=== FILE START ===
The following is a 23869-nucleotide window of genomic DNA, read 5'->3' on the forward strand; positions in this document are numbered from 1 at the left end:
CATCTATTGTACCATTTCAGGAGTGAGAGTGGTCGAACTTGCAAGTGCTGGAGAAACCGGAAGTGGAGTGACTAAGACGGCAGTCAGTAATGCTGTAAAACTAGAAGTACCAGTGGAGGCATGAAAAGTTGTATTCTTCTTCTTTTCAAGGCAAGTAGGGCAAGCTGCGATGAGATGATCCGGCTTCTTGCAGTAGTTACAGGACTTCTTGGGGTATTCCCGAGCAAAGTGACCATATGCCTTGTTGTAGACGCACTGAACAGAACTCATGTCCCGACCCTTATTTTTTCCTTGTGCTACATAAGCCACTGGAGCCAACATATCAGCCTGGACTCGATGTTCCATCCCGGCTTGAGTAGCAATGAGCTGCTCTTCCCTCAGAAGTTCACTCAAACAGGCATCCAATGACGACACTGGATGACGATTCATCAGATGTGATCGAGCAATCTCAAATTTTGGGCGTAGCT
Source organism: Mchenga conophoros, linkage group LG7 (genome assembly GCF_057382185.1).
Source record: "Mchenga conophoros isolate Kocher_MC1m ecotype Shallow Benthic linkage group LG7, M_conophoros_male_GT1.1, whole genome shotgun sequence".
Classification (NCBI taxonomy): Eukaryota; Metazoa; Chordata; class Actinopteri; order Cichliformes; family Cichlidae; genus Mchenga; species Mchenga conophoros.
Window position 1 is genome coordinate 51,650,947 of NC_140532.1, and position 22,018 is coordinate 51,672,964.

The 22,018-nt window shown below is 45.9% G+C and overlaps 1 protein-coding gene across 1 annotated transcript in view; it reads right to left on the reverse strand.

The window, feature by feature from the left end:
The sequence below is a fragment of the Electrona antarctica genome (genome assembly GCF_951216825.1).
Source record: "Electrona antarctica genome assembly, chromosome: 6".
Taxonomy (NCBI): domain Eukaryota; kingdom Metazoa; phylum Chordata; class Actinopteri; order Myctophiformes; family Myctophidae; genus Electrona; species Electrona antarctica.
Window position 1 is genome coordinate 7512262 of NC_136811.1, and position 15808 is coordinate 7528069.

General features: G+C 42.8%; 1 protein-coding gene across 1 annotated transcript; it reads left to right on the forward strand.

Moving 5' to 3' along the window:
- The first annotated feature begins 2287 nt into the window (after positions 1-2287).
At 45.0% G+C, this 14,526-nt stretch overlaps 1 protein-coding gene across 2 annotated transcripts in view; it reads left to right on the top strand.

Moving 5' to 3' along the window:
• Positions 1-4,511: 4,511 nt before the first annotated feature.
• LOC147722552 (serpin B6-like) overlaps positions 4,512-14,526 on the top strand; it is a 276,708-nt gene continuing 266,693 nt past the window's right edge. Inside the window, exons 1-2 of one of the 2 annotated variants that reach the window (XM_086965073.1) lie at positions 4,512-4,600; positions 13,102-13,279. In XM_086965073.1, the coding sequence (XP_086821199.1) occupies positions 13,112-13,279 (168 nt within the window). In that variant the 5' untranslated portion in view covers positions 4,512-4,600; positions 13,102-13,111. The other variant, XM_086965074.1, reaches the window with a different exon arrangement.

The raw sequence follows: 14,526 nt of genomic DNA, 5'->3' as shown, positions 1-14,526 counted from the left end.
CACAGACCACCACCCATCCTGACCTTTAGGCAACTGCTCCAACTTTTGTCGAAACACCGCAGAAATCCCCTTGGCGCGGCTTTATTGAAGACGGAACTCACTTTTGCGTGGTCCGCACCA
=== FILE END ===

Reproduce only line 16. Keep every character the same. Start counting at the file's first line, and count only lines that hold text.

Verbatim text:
At 45.0% G+C, this 14,526-nt stretch overlaps 1 protein-coding gene across 2 annotated transcripts in view; it reads left to right on the top strand.